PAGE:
We were going to be McClaren product dealers, Sabre Diesel engine dealers, Cougar boat builders, racers, and such. The first stuff didn’t happen, but we ruled the world of offshore racing for four years. Bad part, I had just learned to speak Italian, and now I had to learn British. “Tut tut, stiff upper lip! Don’t let the side down. We don’t tip. Stuff like that. Worked there for five years, had lots of 100 MPH rides, lots of smiles. When the British pound (not the dog one) devalued, the Brits sold the yard and fled to the old sod, with a major hunk of cheese, thanks to the currency fluctuation. Went down the street to Cigarette. Manager was my pal, Val Jenkins, Boss was a financial whiz, not a boat guy. In his office, he had a 12’ blue marlin mounted. I asked if he had caught it. “Yes. It was my only fishing trip”. The company owner had insisted that he go to Walker’s Cay and go fishing with his expert captain. He did, and caught this monster in the first morning. I like to fish, and to be polite, I asked if he would like to go fishing with me. “For what?” I ran the product development team with some great guys, Jim Gardiner, Jim Muir, Alex McCrae, Scott Smith. We build some beautiful stuff, the Café Racer 35, Top Gun 38, and I got to design the 31 Bullet, 31 Decathlon and a 21’ runabout. Too much work for me, and I bolted. I worked for Teleflex Marine, inventing stuff, which always got shot down by the “Product Prevention Department”, Legal. Did that for a couple of years when I got hired by Gentry Transatlantic to help turn the record holding 110’ long, 11,700HP, 80MPH “Gentry Eagle” into a yacht, and to help develop a 100 knot Atlantic record holder for Tom Gentry. Now I was working for John Connor who was Canadian/Californian, and Tom Gentry, who was Californian/Hawaiian. Never did fully pick up on their language. That finished when Tom Gentry flopped his racer in Key West harbor, and died. Jerry Schmid, of Stainless Marine adopted me, and I worked there for 14 years, selling, developing new products, falling in love with Letty, who sat directly across the office from my desk. Just an ordinary American, Jerry treated me well, until the entire boat bidness was killed in ’08. “Wandering the streets for minutes, I was hired by the unsung hero of boat design, Harry Schoell, who was prototyping high efficiency steam engines. I worked there as Senior Engineering Fellow for 7 years, and built some amazing stuff.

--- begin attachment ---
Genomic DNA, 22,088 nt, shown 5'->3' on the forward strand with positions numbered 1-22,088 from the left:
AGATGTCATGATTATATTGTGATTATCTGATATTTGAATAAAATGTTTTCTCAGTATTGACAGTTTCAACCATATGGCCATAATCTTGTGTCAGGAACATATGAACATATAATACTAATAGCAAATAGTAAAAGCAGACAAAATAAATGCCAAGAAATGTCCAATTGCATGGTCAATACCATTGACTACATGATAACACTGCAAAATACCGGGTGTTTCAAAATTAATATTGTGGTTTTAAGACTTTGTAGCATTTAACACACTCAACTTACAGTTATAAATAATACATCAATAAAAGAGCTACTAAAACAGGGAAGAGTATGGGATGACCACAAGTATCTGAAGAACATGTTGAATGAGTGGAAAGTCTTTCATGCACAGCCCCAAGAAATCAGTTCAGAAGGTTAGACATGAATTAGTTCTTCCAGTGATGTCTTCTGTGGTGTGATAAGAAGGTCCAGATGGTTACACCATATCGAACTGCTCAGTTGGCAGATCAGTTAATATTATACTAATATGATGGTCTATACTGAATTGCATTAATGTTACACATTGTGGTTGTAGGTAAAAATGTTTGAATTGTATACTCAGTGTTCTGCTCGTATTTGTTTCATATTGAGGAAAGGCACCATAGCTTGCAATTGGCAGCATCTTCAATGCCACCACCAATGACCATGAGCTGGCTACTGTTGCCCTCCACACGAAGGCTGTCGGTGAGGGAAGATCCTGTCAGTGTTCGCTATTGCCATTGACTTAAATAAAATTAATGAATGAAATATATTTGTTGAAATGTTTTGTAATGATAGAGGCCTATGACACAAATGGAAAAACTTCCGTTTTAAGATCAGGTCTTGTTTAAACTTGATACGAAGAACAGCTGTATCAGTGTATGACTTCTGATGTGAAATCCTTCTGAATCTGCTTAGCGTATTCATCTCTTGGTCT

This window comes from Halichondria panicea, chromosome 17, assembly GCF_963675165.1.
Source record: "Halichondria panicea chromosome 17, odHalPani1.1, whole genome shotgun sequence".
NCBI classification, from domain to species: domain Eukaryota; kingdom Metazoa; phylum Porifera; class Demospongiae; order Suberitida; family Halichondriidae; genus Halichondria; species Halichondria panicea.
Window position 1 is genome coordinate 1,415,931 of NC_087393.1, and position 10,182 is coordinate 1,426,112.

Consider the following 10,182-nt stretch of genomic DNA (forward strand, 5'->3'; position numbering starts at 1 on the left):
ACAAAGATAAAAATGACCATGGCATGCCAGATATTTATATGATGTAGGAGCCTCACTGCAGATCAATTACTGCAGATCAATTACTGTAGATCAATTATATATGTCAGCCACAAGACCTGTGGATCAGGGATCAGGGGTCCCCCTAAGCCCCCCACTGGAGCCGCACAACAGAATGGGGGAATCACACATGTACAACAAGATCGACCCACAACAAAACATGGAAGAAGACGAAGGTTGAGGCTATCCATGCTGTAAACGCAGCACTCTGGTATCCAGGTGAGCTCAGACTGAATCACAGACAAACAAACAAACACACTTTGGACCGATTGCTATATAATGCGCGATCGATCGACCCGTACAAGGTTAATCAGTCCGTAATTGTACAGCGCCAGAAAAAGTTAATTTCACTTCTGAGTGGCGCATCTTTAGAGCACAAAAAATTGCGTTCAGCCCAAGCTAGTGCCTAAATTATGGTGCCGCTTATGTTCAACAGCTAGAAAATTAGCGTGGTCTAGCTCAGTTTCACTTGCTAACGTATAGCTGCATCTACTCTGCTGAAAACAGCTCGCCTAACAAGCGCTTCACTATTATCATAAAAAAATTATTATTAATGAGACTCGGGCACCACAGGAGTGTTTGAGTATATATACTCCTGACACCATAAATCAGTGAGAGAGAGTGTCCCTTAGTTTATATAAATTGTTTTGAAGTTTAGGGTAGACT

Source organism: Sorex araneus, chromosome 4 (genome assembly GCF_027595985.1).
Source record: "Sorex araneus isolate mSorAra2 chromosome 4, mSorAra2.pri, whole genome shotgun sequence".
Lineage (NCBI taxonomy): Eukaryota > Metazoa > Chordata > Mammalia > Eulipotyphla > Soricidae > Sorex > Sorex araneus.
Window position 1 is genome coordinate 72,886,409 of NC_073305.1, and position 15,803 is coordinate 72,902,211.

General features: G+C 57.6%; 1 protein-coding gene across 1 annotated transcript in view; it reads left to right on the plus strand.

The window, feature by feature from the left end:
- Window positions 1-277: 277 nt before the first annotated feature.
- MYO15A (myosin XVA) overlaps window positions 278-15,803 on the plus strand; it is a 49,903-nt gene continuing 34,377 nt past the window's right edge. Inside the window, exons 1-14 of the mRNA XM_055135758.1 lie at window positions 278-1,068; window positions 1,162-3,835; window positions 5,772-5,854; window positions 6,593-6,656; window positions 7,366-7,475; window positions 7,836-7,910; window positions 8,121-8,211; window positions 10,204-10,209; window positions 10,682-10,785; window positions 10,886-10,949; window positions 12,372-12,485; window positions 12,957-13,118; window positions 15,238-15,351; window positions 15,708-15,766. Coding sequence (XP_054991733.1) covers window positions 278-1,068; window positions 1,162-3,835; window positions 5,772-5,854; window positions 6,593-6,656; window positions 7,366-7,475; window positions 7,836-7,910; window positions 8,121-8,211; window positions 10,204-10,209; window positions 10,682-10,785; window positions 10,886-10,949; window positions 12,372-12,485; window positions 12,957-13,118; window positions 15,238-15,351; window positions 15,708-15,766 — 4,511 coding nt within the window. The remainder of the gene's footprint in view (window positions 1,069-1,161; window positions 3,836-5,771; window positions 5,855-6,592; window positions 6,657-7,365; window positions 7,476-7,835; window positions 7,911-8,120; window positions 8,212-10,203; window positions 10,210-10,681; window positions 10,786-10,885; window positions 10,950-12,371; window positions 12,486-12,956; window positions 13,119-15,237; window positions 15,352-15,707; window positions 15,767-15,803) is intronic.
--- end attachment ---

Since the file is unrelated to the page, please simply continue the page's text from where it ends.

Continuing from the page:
I have enjoyed it all, and am still building boats. I am a contributor to the design building and fitting out of 48’ 100 knot high tech runabout/cruiser for two for a very knowledgeable boater from Massachusetts, the same area where the damned Patriots play.